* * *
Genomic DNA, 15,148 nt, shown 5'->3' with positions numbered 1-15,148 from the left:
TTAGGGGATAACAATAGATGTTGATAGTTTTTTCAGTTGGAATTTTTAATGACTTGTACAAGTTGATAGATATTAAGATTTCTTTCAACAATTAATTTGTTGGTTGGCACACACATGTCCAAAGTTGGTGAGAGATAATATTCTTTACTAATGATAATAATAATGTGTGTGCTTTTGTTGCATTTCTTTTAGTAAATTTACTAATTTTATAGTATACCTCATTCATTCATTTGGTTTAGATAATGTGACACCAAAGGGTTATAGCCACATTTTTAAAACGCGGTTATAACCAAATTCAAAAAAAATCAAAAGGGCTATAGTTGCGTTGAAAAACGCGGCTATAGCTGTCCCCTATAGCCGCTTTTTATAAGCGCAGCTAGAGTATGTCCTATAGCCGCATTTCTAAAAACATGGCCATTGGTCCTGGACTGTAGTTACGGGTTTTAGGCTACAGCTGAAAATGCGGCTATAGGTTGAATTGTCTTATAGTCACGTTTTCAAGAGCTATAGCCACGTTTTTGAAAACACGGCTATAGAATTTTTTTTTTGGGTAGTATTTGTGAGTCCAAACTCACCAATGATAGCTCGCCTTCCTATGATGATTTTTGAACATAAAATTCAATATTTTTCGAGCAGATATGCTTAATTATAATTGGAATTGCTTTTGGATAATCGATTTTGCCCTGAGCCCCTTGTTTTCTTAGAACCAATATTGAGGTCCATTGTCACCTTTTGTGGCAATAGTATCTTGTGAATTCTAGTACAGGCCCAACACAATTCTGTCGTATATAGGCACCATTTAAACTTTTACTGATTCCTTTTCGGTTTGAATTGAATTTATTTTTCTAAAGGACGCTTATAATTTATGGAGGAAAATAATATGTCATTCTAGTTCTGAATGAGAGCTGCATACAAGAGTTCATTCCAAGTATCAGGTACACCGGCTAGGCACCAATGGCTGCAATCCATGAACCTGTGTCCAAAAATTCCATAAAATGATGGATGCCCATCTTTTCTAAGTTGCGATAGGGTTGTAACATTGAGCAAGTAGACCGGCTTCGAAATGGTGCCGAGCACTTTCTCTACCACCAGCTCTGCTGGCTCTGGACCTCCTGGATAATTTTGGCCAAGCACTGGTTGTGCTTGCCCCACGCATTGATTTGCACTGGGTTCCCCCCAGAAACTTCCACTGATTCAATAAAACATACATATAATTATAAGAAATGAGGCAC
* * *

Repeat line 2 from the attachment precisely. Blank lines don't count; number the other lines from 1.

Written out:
TTAGGGGATAACAATAGATGTTGATAGTTTTTTCAGTTGGAATTTTTAATGACTTGTACAAGTTGATAGATATTAAGATTTCTTTCAACAATTAATTTGTTGGTTGGCACACACATGTCCAAAGTTGGTGAGAGATAATATTCTTTACTAATGATAATAATAATGTGTGTGCTTTTGTTGCATTTCTTTTAGTAAATTTACTAATTTTATAGTATACCTCATTCATTCATTTGGTTTAGATAATGTGACACCAAAGGGTTATAGCCACATTTTTAAAACGCGGTTATAACCAAATTCAAAAAAAATCAAAAGGGCTATAGTTGCGTTGAAAAACGCGGCTATAGCTGTCCCCTATAGCCGCTTTTTATAAGCGCAGCTAGAGTATGTCCTATAGCCGCATTTCTAAAAACATGGCCATTGGTCCTGGACTGTAGTTACGGGTTTTAGGCTACAGCTGAAAATGCGGCTATAGGTTGAATTGTCTTATAGTCACGTTTTCAAGAGCTATAGCCACGTTTTTGAAAACACGGCTATAGAATTTTTTTTTTGGGTAGTATTTGTGAGTCCAAACTCACCAATGATAGCTCGCCTTCCTATGATGATTTTTGAACATAAAATTCAATATTTTTCGAGCAGATATGCTTAATTATAATTGGAATTGCTTTTGGATAATCGATTTTGCCCTGAGCCCCTTGTTTTCTTAGAACCAATATTGAGGTCCATTGTCACCTTTTGTGGCAATAGTATCTTGTGAATTCTAGTACAGGCCCAACACAATTCTGTCGTATATAGGCACCATTTAAACTTTTACTGATTCCTTTTCGGTTTGAATTGAATTTATTTTTCTAAAGGACGCTTATAATTTATGGAGGAAAATAATATGTCATTCTAGTTCTGAATGAGAGCTGCATACAAGAGTTCATTCCAAGTATCAGGTACACCGGCTAGGCACCAATGGCTGCAATCCATGAACCTGTGTCCAAAAATTCCATAAAATGATGGATGCCCATCTTTTCTAAGTTGCGATAGGGTTGTAACATTGAGCAAGTAGACCGGCTTCGAAATGGTGCCGAGCACTTTCTCTACCACCAGCTCTGCTGGCTCTGGACCTCCTGGATAATTTTGGCCAAGCACTGGTTGTGCTTGCCCCACGCATTGATTTGCACTGGGTTCCCCCCAGAAACTTCCACTGATTCAATAAAACATACATATAATTATAAGAAATGAGGCAC